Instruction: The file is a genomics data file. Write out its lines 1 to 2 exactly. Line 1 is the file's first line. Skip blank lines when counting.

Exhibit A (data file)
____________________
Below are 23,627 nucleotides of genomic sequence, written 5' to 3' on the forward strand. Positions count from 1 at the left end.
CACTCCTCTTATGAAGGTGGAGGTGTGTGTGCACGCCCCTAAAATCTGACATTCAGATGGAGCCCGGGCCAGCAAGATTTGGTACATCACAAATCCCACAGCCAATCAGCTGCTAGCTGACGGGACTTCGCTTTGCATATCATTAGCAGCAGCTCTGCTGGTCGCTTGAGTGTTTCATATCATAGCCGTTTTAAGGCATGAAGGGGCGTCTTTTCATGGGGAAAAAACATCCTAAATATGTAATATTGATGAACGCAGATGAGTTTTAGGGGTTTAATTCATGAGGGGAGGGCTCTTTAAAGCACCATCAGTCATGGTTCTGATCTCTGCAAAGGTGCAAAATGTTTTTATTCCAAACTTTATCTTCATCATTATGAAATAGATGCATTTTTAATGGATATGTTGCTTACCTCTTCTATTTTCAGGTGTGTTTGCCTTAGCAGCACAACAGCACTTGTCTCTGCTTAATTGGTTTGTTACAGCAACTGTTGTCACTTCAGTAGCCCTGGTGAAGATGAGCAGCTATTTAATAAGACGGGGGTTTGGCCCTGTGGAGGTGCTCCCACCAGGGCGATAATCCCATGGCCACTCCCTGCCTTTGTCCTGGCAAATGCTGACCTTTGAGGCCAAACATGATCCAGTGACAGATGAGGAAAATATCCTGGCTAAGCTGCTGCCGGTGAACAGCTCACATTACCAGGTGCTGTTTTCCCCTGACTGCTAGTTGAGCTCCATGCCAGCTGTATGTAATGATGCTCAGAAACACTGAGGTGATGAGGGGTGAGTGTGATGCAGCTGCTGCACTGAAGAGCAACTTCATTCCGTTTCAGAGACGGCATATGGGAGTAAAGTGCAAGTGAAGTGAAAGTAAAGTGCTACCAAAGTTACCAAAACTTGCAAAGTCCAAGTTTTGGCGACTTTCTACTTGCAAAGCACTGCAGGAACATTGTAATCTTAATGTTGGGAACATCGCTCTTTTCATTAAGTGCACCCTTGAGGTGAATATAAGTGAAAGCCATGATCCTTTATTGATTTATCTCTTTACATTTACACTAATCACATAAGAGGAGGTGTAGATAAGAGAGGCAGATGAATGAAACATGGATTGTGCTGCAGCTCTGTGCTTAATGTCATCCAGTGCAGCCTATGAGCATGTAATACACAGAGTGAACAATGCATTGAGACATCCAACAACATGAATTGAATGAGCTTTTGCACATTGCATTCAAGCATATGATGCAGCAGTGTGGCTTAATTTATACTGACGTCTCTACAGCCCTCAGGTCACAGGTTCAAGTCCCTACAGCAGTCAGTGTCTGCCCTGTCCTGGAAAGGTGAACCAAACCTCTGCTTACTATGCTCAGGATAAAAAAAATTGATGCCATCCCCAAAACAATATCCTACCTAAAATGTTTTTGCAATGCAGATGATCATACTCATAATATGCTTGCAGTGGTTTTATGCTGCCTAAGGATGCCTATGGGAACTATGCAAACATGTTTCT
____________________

Below are 23,627 nucleotides of genomic sequence, written 5' to 3' on the forward strand. Positions count from 1 at the left end.
CACTCCTCTTATGAAGGTGGAGGTGTGTGTGCACGCCCCTAAAATCTGACATTCAGATGGAGCCCGGGCCAGCAAGATTTGGTACATCACAAATCCCACAGCCAATCAGCTGCTAGCTGACGGGACTTCGCTTTGCATATCATTAGCAGCAGCTCTGCTGGTCGCTTGAGTGTTTCATATCATAGCCGTTTTAAGGCATGAAGGGGCGTCTTTTCATGGGGAAAAAACATCCTAAATATGTAATATTGATGAACGCAGATGAGTTTTAGGGGTTTAATTCATGAGGGGAGGGCTCTTTAAAGCACCATCAGTCATGGTTCTGATCTCTGCAAAGGTGCAAAATGTTTTTATTCCAAACTTTATCTTCATCATTATGAAATAGATGCATTTTTAATGGATATGTTGCTTACCTCTTCTATTTTCAGGTGTGTTTGCCTTAGCAGCACAACAGCACTTGTCTCTGCTTAATTGGTTTGTTACAGCAACTGTTGTCACTTCAGTAGCCCTGGTGAAGATGAGCAGCTATTTAATAAGACGGGGGTTTGGCCCTGTGGAGGTGCTCCCACCAGGGCGATAATCCCATGGCCACTCCCTGCCTTTGTCCTGGCAAATGCTGACCTTTGAGGCCAAACATGATCCAGTGACAGATGAGGAAAATATCCTGGCTAAGCTGCTGCCGGTGAACAGCTCACATTACCAGGTGCTGTTTTCCCCTGACTGCTAGTTGAGCTCCATGCCAGCTGTATGTAATGATGCTCAGAAACACTGAGGTGATGAGGGGTGAGTGTGATGCAGCTGCTGCACTGAAGAGCAACTTCATTCCGTTTCAGAGACGGCATATGGGAGTAAAGTGCAAGTGAAGTGAAAGTAAAGTGCTACCAAAGTTACCAAAACTTGCAAAGTCCAAGTTTTGGCGACTTTCTACTTGCAAAGCACTGCAGGAACATTGTAATCTTAATGTTGGGAACATCGCTCTTTTCATTAAGTGCACCCTTGAGGTGAATATAAGTGAAAGCCATGATCCTTTATTGATTTATCTCTTTACATTTACACTAATCACATAAGAGGAGGTGTAGATAAGAGAGGCAGATGAATGAAACATGGATTGTGCTGCAGCTCTGTGCTTAATGTCATCCAGTGCAGCCTATGAGCATGTAATACACAGAGTGAACAATGCATTGAGACATCCAACAACATGAATTGAATGAGCTTTTGCACATTGCATTCAAGCATATGATGCAGCAGTGTGGCTTAATTTATACTGACGTCTCTACAGCCCTCAGGTCACAGGTTCAAGTCCCTACAGCAGTCAGTGTCTGCCCTGTCCTGGAAAGGTGAACCAAACCTCTGCTTACTATGCTCAGGATAAAAAAAATTGATGCCATCCCCAAAACAATATCCTACCTAAAATGTTTTTGCAATGCAGATGATCATACTCATAATATGCTTGCAGTGGTTTTATGCTGCCTAAGGATGCCTATGGGAACTATGCAAACATGTTTCT